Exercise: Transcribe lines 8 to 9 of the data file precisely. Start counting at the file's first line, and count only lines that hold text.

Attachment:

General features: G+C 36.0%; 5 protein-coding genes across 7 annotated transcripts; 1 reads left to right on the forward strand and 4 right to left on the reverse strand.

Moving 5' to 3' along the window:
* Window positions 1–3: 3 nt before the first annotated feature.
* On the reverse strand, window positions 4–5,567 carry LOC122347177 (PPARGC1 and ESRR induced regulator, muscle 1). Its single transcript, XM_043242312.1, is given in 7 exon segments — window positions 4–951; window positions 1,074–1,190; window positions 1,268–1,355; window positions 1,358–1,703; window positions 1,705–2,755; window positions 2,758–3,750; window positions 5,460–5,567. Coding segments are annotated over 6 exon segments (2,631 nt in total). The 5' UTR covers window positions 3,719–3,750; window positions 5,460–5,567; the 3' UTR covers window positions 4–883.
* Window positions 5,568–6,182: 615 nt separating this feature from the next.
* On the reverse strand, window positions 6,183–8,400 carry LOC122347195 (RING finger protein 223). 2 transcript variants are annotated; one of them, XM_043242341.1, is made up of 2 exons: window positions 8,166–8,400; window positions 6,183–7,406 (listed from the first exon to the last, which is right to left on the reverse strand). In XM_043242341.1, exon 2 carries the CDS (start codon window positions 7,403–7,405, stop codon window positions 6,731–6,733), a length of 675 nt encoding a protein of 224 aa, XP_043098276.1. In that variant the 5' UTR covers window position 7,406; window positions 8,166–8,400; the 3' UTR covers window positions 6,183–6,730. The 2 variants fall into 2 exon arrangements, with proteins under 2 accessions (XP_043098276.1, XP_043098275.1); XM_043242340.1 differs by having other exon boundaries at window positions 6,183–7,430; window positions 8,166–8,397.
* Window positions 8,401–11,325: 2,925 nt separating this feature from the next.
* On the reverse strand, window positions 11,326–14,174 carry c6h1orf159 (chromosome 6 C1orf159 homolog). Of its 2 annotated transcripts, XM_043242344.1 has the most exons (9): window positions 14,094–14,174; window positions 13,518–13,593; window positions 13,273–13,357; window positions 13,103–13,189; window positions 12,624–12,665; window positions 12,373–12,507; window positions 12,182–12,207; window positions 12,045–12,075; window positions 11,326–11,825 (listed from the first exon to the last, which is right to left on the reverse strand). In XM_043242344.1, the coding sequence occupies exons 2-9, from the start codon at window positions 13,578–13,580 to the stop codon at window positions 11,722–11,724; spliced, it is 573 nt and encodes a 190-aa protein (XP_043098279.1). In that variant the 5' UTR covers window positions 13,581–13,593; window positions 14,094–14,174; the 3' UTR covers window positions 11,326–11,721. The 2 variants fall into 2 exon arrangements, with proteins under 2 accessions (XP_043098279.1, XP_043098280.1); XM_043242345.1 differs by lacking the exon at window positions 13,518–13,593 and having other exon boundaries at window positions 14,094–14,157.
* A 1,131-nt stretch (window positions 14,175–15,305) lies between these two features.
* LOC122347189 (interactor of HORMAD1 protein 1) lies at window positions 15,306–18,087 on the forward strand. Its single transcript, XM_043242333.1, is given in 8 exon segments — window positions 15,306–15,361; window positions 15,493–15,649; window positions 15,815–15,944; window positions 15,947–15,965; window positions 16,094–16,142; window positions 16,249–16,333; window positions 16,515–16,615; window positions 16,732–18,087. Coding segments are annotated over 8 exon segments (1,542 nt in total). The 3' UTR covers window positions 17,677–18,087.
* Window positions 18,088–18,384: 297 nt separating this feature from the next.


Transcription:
* On the reverse strand, window positions 11,326–14,174 carry c6h1orf159 (chromosome 6 C1orf159 homolog). Of its 2 annotated transcripts, XM_043242344.1 has the most exons (9): window positions 14,094–14,174; window positions 13,518–13,593; window positions 13,273–13,357; window positions 13,103–13,189; window positions 12,624–12,665; window positions 12,373–12,507; window positions 12,182–12,207; window positions 12,045–12,075; window positions 11,326–11,825 (listed from the first exon to the last, which is right to left on the reverse strand). In XM_043242344.1, the coding sequence occupies exons 2-9, from the start codon at window positions 13,578–13,580 to the stop codon at window positions 11,722–11,724; spliced, it is 573 nt and encodes a 190-aa protein (XP_043098279.1). In that variant the 5' UTR covers window positions 13,581–13,593; window positions 14,094–14,174; the 3' UTR covers window positions 11,326–11,721. The 2 variants fall into 2 exon arrangements, with proteins under 2 accessions (XP_043098279.1, XP_043098280.1); XM_043242345.1 differs by lacking the exon at window positions 13,518–13,593 and having other exon boundaries at window positions 14,094–14,157.
* A 1,131-nt stretch (window positions 14,175–15,305) lies between these two features.